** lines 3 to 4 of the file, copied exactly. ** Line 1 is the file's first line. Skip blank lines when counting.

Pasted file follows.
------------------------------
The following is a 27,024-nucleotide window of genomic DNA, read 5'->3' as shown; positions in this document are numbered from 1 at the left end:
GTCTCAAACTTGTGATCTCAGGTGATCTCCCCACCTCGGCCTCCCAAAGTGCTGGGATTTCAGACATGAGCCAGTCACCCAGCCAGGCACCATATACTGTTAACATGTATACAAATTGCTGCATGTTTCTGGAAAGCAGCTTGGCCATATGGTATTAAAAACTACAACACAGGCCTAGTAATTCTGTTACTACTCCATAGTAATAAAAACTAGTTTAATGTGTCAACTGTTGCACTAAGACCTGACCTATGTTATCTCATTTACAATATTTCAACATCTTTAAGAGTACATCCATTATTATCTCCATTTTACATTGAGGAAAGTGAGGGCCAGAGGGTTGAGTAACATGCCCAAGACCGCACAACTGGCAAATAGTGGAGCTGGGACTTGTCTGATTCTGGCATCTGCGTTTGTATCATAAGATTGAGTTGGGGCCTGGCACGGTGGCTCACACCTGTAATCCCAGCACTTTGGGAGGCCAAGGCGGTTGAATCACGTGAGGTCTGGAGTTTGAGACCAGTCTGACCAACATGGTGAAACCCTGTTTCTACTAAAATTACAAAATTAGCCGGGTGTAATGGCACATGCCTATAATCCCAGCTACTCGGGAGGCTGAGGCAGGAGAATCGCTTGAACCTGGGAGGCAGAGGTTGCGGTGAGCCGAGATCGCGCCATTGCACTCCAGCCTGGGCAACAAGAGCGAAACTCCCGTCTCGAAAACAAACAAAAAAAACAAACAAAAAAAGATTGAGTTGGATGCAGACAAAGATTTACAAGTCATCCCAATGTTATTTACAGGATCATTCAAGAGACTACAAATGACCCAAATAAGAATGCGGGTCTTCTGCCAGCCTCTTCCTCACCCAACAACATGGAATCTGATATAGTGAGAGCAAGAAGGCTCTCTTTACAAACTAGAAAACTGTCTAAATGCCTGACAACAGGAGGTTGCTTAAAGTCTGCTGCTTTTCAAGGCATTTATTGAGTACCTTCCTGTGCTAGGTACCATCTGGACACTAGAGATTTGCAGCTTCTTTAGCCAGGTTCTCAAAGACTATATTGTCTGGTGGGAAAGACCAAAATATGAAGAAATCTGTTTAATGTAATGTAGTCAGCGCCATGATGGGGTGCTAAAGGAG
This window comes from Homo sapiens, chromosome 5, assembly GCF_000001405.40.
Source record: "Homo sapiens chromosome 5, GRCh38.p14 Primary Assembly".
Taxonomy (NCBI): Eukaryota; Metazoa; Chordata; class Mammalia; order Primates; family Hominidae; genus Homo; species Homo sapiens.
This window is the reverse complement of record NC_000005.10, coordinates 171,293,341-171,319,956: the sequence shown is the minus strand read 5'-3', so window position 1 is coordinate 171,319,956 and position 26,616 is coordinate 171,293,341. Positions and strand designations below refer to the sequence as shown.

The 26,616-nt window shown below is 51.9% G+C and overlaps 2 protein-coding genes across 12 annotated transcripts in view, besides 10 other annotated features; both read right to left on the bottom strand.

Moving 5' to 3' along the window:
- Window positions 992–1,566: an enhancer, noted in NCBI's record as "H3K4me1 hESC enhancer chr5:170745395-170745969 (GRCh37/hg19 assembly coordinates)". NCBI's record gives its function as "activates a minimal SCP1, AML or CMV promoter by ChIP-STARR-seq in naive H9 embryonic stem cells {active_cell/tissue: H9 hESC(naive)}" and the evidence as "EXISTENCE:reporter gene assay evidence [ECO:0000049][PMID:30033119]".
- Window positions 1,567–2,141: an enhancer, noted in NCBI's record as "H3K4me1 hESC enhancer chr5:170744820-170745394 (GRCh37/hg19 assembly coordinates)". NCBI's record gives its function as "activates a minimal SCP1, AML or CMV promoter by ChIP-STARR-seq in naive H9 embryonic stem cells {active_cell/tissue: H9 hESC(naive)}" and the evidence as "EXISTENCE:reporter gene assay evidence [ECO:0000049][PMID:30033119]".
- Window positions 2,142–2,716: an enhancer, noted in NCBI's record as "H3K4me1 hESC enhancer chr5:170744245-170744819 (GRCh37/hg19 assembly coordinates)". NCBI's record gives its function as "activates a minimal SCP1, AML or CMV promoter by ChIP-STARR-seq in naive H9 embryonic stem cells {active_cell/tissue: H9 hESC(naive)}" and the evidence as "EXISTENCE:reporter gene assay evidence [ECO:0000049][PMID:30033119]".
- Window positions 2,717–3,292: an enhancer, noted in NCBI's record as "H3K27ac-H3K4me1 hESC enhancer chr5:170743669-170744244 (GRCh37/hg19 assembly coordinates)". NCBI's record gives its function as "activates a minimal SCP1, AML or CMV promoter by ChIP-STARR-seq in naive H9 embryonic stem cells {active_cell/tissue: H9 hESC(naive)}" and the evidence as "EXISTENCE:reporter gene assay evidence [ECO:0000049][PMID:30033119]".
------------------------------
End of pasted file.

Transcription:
This window comes from Homo sapiens, chromosome 5, assembly GCF_000001405.40.
Source record: "Homo sapiens chromosome 5, GRCh38.p14 Primary Assembly".